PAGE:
The jury failed to reach a verdict Friday on the copyright issues in Oracle's Java infringement lawsuit against Google and will be given until Monday to try to make a decision.
The jury foreman told the court that the jurors were unanimous on all but one of the copyright questions they have been asked to consider. The verdict form has four questions, each in multiple parts.
Judge William Alsup had told the jury on Thursday he would accept a partial verdict if it was the best they could do, and there was tension in the court Friday when it looked like he was going to ask them to read out the parts they had decided.
But because only one question remained, Alsup decided to send the jury home for the weekend to see if they can come to an agreement on Monday. The jury didn't tell the court which issue they have failed to decide on.
"OK, I'll let you go home and speculate," Alsup told the two legal teams after the jury had been dismissed, getting a chuckle from the courtroom.
The jury has been deliberating the case all week, occasionally sending notes to the judge asking for clarification on certain questions. On Thursday a juror asked the judge what happens if they can't reach an agreement, and he gave the panel a pep talk and told them to keep trying.
The verdict form asks four questions, each broken into multiple parts. The first, considered the most important, is whether Google's use of 37 Java APIs in Android infringed Oracle's Java copyrights. A second part to that question asks, if Google did infringe, was its infringement covered by "fair use," which permits copying under limited circumstances.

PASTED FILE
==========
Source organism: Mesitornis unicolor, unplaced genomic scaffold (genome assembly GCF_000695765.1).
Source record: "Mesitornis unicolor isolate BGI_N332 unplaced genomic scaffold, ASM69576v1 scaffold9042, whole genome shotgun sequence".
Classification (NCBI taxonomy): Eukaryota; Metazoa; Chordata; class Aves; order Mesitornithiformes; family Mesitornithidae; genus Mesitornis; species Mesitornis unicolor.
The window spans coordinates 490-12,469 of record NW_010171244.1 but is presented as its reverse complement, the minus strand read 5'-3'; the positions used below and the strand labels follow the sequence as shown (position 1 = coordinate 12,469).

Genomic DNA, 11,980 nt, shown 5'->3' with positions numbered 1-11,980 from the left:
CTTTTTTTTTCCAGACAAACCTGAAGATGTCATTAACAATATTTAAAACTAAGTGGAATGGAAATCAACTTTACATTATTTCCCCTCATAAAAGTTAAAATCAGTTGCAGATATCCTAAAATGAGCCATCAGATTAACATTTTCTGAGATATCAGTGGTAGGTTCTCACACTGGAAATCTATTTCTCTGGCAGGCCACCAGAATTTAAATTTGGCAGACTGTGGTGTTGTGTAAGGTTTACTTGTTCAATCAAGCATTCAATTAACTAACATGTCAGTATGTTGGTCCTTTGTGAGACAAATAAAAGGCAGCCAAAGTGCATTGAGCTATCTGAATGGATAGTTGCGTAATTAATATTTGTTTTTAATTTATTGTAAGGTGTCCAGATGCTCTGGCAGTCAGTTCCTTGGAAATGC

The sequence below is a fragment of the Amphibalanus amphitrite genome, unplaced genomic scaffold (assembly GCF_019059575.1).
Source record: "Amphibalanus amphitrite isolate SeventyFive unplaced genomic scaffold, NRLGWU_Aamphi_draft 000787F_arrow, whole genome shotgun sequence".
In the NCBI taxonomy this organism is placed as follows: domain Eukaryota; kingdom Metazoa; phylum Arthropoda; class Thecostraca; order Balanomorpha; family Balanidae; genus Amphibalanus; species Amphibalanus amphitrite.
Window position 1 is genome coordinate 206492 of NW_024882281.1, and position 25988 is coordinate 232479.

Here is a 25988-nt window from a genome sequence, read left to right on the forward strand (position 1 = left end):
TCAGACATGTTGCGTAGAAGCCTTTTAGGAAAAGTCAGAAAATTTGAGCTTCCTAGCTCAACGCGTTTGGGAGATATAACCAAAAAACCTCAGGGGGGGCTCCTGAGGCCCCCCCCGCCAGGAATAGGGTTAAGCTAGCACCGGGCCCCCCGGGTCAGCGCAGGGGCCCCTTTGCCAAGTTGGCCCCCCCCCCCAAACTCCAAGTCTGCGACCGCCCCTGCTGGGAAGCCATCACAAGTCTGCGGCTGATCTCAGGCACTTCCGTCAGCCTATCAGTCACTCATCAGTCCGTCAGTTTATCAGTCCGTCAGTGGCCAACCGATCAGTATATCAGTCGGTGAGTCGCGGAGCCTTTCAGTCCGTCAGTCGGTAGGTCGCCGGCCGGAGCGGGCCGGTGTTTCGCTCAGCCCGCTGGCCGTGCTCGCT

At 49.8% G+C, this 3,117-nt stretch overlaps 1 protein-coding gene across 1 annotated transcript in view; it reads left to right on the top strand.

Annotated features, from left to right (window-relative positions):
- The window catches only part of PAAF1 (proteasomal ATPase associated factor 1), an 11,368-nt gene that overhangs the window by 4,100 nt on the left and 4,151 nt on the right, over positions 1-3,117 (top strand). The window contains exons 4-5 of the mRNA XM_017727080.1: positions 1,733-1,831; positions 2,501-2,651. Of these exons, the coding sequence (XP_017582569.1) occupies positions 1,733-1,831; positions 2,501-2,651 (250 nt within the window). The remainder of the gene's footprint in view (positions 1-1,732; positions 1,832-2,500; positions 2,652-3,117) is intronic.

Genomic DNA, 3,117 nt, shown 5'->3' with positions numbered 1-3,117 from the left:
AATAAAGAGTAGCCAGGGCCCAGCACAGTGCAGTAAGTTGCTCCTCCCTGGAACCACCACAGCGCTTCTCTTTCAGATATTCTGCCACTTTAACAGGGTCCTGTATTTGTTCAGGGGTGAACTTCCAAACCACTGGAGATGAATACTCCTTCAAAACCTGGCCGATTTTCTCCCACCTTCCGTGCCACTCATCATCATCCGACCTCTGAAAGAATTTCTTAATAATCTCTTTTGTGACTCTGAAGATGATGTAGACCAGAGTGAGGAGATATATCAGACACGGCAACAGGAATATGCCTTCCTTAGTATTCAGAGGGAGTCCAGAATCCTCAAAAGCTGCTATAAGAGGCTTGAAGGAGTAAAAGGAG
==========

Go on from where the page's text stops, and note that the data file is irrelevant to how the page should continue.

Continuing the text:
Another question asks whether public statements by Sun Microsystems, which developed Java, could have led Google to believe it didn't need a license for the technology. A second part asks if Google acted on that advice.
"After an extensive and thorough review of all the evidence and input from fellow jurors, we have reached a verdict unanimously for all questions on the special verdict form except one," the jury foreman told the court.
The lawyers in the case have been debating what to do if the jury agrees on only some of the questions. Alsup has said that issues that don't get resolved could be put to another jury later, and the jury in this case can move on to the patent and damages phases.